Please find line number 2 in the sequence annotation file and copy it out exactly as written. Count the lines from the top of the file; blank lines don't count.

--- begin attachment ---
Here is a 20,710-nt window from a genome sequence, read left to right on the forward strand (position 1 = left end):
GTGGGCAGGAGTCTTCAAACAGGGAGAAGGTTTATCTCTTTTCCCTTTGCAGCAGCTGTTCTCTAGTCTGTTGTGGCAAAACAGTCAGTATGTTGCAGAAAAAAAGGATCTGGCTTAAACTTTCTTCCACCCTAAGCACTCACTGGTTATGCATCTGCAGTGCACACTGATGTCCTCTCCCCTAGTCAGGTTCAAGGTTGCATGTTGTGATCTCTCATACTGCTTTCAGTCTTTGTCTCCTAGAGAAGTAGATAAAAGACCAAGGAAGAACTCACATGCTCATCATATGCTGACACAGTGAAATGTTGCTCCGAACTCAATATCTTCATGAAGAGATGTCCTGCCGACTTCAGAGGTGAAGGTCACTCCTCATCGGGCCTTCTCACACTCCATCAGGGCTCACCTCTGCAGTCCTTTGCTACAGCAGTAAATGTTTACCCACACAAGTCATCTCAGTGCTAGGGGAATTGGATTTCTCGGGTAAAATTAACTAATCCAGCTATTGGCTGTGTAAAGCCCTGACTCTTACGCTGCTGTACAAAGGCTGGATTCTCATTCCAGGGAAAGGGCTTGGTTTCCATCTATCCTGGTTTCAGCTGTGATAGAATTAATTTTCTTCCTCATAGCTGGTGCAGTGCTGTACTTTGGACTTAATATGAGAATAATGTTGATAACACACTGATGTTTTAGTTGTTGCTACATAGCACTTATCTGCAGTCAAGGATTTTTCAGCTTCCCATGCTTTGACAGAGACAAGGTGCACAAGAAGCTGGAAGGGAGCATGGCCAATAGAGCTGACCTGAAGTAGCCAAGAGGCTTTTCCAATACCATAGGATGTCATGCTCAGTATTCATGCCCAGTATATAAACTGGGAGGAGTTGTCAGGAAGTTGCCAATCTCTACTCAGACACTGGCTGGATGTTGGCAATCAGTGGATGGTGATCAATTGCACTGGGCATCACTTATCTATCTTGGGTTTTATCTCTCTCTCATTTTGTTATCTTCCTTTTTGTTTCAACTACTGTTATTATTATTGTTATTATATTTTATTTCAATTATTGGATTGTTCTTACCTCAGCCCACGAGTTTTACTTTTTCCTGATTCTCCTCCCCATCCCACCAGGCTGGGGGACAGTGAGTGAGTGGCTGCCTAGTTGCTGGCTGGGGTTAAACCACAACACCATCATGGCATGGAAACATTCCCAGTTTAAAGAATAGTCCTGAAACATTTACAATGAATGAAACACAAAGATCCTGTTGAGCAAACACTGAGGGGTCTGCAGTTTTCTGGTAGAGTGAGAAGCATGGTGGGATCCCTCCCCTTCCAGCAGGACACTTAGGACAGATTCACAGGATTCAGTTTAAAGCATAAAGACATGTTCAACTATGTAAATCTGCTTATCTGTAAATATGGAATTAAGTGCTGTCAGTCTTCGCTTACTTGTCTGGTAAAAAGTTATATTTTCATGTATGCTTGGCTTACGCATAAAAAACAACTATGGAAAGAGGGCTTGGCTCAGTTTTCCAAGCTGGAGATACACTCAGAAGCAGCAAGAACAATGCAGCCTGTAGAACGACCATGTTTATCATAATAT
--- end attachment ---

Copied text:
GTGGGCAGGAGTCTTCAAACAGGGAGAAGGTTTATCTCTTTTCCCTTTGCAGCAGCTGTTCTCTAGTCTGTTGTGGCAAAACAGTCAGTATGTTGCAGAAAAAAAGGATCTGGCTTAAACTTTCTTCCACCCTAAGCACTCACTGGTTATGCATCTGCAGTGCACACTGATGTCCTCTCCCCTAGTCAGGTTCAAGGTTGCATGTTGTGATCTCTCATACTGCTTTCAGTCTTTGTCTCCTAGAGAAGTAGATAAAAGACCAAGGAAGAACTCACATGCTCATCATATGCTGACACAGTGAAATGTTGCTCCGAACTCAATATCTTCATGAAGAGATGTCCTGCCGACTTCAGAGGTGAAGGTCACTCCTCATCGGGCCTTCTCACACTCCATCAGGGCTCACCTCTGCAGTCCTTTGCTACAGCAGTAAATGTTTACCCACACAAGTCATCTCAGTGCTAGGGGAATTGGATTTCTCGGGTAAAATTAACTAATCCAGCTATTGGCTGTGTAAAGCCCTGACTCTTACGCTGCTGTACAAAGGCTGGATTCTCATTCCAGGGAAAGGGCTTGGTTTCCATCTATCCTGGTTTCAGCTGTGATAGAATTAATTTTCTTCCTCATAGCTGGTGCAGTGCTGTACTTTGGACTTAATATGAGAATAATGTTGATAACACACTGATGTTTTAGTTGTTGCTACATAGCACTTATCTGCAGTCAAGGATTTTTCAGCTTCCCATGCTTTGACAGAGACAAGGTGCACAAGAAGCTGGAAGGGAGCATGGCCAATAGAGCTGACCTGAAGTAGCCAAGAGGCTTTTCCAATACCATAGGATGTCATGCTCAGTATTCATGCCCAGTATATAAACTGGGAGGAGTTGTCAGGAAGTTGCCAATCTCTACTCAGACACTGGCTGGATGTTGGCAATCAGTGGATGGTGATCAATTGCACTGGGCATCACTTATCTATCTTGGGTTTTATCTCTCTCTCATTTTGTTATCTTCCTTTTTGTTTCAACTACTGTTATTATTATTGTTATTATATTTTATTTCAATTATTGGATTGTTCTTACCTCAGCCCACGAGTTTTACTTTTTCCTGATTCTCCTCCCCATCCCACCAGGCTGGGGGACAGTGAGTGAGTGGCTGCCTAGTTGCTGGCTGGGGTTAAACCACAACACCATCATGGCATGGAAACATTCCCAGTTTAAAGAATAGTCCTGAAACATTTACAATGAATGAAACACAAAGATCCTGTTGAGCAAACACTGAGGGGTCTGCAGTTTTCTGGTAGAGTGAGAAGCATGGTGGGATCCCTCCCCTTCCAGCAGGACACTTAGGACAGATTCACAGGATTCAGTTTAAAGCATAAAGACATGTTCAACTATGTAAATCTGCTTATCTGTAAATATGGAATTAAGTGCTGTCAGTCTTCGCTTACTTGTCTGGTAAAAAGTTATATTTTCATGTATGCTTGGCTTACGCATAAAAAACAACTATGGAAAGAGGGCTTGGCTCAGTTTTCCAAGCTGGAGATACACTCAGAAGCAGCAAGAACAATGCAGCCTGTAGAACGACCATGTTTATCATAATAT